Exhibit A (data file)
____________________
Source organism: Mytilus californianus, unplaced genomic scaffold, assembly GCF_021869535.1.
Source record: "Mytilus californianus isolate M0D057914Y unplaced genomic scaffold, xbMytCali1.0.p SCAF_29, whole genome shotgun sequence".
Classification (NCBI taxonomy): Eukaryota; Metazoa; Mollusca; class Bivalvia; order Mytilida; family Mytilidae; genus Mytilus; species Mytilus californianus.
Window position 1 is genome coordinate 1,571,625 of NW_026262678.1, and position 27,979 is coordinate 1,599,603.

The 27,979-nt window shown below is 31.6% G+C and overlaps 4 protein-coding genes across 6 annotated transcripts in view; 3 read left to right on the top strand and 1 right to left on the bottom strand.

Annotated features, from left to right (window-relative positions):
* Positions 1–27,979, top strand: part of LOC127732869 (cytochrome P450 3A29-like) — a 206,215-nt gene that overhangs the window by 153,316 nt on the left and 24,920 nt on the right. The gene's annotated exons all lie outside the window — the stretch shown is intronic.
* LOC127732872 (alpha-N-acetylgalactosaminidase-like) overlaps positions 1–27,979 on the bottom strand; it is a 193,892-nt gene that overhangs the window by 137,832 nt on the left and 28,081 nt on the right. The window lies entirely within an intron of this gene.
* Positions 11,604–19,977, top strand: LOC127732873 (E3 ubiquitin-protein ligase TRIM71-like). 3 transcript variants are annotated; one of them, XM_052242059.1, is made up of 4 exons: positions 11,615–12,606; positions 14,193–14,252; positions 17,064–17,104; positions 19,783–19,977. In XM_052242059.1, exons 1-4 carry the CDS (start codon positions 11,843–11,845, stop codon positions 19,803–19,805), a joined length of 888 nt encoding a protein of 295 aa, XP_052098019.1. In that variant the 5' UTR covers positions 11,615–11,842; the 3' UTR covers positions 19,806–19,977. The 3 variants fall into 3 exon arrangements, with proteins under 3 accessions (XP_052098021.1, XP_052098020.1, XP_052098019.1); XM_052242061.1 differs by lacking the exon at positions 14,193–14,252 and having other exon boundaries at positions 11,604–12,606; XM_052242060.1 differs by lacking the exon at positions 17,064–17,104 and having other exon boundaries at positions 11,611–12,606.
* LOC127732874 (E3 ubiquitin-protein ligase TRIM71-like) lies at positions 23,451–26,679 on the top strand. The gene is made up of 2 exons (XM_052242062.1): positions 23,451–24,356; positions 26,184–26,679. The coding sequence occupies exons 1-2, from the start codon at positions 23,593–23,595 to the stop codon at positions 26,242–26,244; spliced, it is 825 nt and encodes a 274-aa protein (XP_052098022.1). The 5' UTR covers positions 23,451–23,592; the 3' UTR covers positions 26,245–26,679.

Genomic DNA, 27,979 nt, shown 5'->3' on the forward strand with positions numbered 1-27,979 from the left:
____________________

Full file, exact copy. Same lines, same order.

Source organism: Mytilus californianus, unplaced genomic scaffold, assembly GCF_021869535.1.
Source record: "Mytilus californianus isolate M0D057914Y unplaced genomic scaffold, xbMytCali1.0.p SCAF_29, whole genome shotgun sequence".
Classification (NCBI taxonomy): Eukaryota; Metazoa; Mollusca; class Bivalvia; order Mytilida; family Mytilidae; genus Mytilus; species Mytilus californianus.
Window position 1 is genome coordinate 1,571,625 of NW_026262678.1, and position 27,979 is coordinate 1,599,603.

The 27,979-nt window shown below is 31.6% G+C and overlaps 4 protein-coding genes across 6 annotated transcripts in view; 3 read left to right on the top strand and 1 right to left on the bottom strand.

Annotated features, from left to right (window-relative positions):
* Positions 1–27,979, top strand: part of LOC127732869 (cytochrome P450 3A29-like) — a 206,215-nt gene that overhangs the window by 153,316 nt on the left and 24,920 nt on the right. The gene's annotated exons all lie outside the window — the stretch shown is intronic.
* LOC127732872 (alpha-N-acetylgalactosaminidase-like) overlaps positions 1–27,979 on the bottom strand; it is a 193,892-nt gene that overhangs the window by 137,832 nt on the left and 28,081 nt on the right. The window lies entirely within an intron of this gene.
* Positions 11,604–19,977, top strand: LOC127732873 (E3 ubiquitin-protein ligase TRIM71-like). 3 transcript variants are annotated; one of them, XM_052242059.1, is made up of 4 exons: positions 11,615–12,606; positions 14,193–14,252; positions 17,064–17,104; positions 19,783–19,977. In XM_052242059.1, exons 1-4 carry the CDS (start codon positions 11,843–11,845, stop codon positions 19,803–19,805), a joined length of 888 nt encoding a protein of 295 aa, XP_052098019.1. In that variant the 5' UTR covers positions 11,615–11,842; the 3' UTR covers positions 19,806–19,977. The 3 variants fall into 3 exon arrangements, with proteins under 3 accessions (XP_052098021.1, XP_052098020.1, XP_052098019.1); XM_052242061.1 differs by lacking the exon at positions 14,193–14,252 and having other exon boundaries at positions 11,604–12,606; XM_052242060.1 differs by lacking the exon at positions 17,064–17,104 and having other exon boundaries at positions 11,611–12,606.
* LOC127732874 (E3 ubiquitin-protein ligase TRIM71-like) lies at positions 23,451–26,679 on the top strand. The gene is made up of 2 exons (XM_052242062.1): positions 23,451–24,356; positions 26,184–26,679. The coding sequence occupies exons 1-2, from the start codon at positions 23,593–23,595 to the stop codon at positions 26,242–26,244; spliced, it is 825 nt and encodes a 274-aa protein (XP_052098022.1). The 5' UTR covers positions 23,451–23,592; the 3' UTR covers positions 26,245–26,679.

Genomic DNA, 27,979 nt, shown 5'->3' on the forward strand with positions numbered 1-27,979 from the left: